So, when the web app gets deployed, the entity manager factory is created (and closed when the web app is removed). Each thread that calls EntityManagerUtil to get an EntityManager gets a fresh one that persists for the duration of the request. When the request is completed, the entity manager is closed automatically.

Using Java Persistence with Tomcat and no EJBs

Thursday, May 8th, 2008

The project I’m working on is deployed under Tomcat and isn’t using EJBs. The codebase is using JDBC for database access and I’m looking into using some O/R mapping. Hibernate is great, but Java Persistence is more desirable, as it’s more of a standard. Getting it to work with EJB3 is dead simple. Getting it to work without EJB was a bit more problematic.

The entire application is being deployed as a WAR file. As such, the JPA configuration artifacts weren’t getting picked up. Setting aside how absolutely horrendous Java Enterprise configuration is, here’s what ended up working for me:

  • Create a persistence.xml file as per standard documentation leaving out the jta-data-source stanza (I could not figure out how to get Hibernate/JPA to find my configured data source)
  • Create your hibernate.cfg.xml, being sure to include JDBC conncetion info. This will result in hibernate managing connections for you, which is fine
  • Create a persistence jar containing:
    • Hibernate config at root
    • persistence.xml in META-INF
    • All classes with JPA annotations in root (obviously in their java package/directory structure)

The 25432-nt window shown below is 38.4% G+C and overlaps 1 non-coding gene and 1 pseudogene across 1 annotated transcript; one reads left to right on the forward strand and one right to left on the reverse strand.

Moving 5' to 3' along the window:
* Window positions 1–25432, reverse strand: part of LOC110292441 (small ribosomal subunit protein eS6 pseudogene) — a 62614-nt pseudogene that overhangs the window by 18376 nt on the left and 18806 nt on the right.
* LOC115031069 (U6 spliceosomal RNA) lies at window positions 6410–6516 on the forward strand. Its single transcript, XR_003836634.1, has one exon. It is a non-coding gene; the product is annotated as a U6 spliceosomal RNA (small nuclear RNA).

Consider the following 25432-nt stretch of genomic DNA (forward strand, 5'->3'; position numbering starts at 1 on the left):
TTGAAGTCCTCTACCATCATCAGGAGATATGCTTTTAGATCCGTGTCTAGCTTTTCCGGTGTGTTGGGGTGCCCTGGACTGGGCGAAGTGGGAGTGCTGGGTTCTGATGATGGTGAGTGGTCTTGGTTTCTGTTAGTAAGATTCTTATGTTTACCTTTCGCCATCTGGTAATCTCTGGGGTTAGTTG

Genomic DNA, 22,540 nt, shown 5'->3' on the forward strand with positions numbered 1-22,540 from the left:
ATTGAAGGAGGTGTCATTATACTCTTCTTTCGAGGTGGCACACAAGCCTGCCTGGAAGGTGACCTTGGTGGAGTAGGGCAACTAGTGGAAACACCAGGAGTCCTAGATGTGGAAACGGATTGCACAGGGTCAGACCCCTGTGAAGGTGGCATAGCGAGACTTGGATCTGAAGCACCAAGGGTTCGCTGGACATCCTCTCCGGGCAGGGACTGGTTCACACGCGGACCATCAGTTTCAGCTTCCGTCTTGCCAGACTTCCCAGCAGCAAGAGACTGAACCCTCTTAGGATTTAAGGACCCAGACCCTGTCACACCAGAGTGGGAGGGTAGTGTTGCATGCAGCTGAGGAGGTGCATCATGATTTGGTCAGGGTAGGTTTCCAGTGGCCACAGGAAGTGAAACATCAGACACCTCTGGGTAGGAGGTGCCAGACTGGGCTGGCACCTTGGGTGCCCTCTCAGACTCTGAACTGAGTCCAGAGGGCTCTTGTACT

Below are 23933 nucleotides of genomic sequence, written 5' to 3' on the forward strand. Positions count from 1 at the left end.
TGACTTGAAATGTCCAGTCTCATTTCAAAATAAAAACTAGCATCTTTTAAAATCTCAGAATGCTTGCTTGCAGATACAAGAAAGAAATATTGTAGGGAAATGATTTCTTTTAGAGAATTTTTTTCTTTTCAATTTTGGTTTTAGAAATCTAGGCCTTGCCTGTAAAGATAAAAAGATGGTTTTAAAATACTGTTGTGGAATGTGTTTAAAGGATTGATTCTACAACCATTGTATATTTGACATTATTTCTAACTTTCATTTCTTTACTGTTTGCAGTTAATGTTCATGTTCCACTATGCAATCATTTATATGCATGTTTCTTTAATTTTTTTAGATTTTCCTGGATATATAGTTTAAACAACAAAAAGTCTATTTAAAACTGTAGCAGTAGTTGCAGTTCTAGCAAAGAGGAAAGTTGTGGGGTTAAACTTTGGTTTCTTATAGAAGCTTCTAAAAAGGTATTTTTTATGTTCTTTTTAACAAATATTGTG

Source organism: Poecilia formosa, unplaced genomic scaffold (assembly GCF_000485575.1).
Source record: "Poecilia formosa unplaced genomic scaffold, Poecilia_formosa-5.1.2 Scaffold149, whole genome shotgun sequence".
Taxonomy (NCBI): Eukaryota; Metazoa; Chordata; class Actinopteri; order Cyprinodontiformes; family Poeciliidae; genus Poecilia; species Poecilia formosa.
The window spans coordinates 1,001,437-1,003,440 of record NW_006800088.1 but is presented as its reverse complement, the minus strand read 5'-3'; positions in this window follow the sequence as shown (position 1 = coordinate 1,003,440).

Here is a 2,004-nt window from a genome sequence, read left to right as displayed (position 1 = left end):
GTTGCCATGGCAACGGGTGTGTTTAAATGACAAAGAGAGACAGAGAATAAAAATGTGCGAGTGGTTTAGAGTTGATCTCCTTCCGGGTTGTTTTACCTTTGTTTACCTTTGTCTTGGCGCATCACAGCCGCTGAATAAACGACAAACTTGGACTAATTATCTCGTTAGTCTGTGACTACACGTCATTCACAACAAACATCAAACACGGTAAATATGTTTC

• This goes into WEB-INF/lib of the war file (being careful to omit the JPA-annotated classes from WEB-INF/classes

The first two steps took a while to get to and aren’t super clear from the documentation.

To use JPA, this (non-production quality) code works:

EntityManagerFactory emf =
    Persistence.createEntityManagerFactory("name used in persistence.xml");
EntityManager em = emf.createEntityManager(); 

Query query = em.createQuery("from Account where name = :name");
query.setParameter("name",itsAccountName);
List results = query.getResultList();

// do stuff with your results

em.close();
emf.close();

The EntityManagerFactory is supposed to survive the life of application and not be created/destroyed on every request.

I also believe there might be some transaction issues with this, but I can’t figure out from the documentation what they are and if they are a big deal for a single-database application.

Update: Turns out, it’s not quite this simple. Since this configuration is running outside an EJB container, and given Bug $2382, you can query all day long, but you cannot persist. To solve this, you must work in a transaction, as so:

EntityManagerFactory emf =
    Persistence.createEntityManagerFactory("name used in persistence.xml");
EntityManager em = emf.createEntityManager();
EntityTransaction tx = em.getTransaction();

tx.begin();
Query query = em.createQuery("from Account where name = :name");
query.setParameter("name",itsAccountName);
List results = query.getResultList();

// modify your results somehow via persist()
// or merge()

tx.commit();
em.close();
emf.close();

Again, this is not production code as no error handling has been done at all, but you get the point.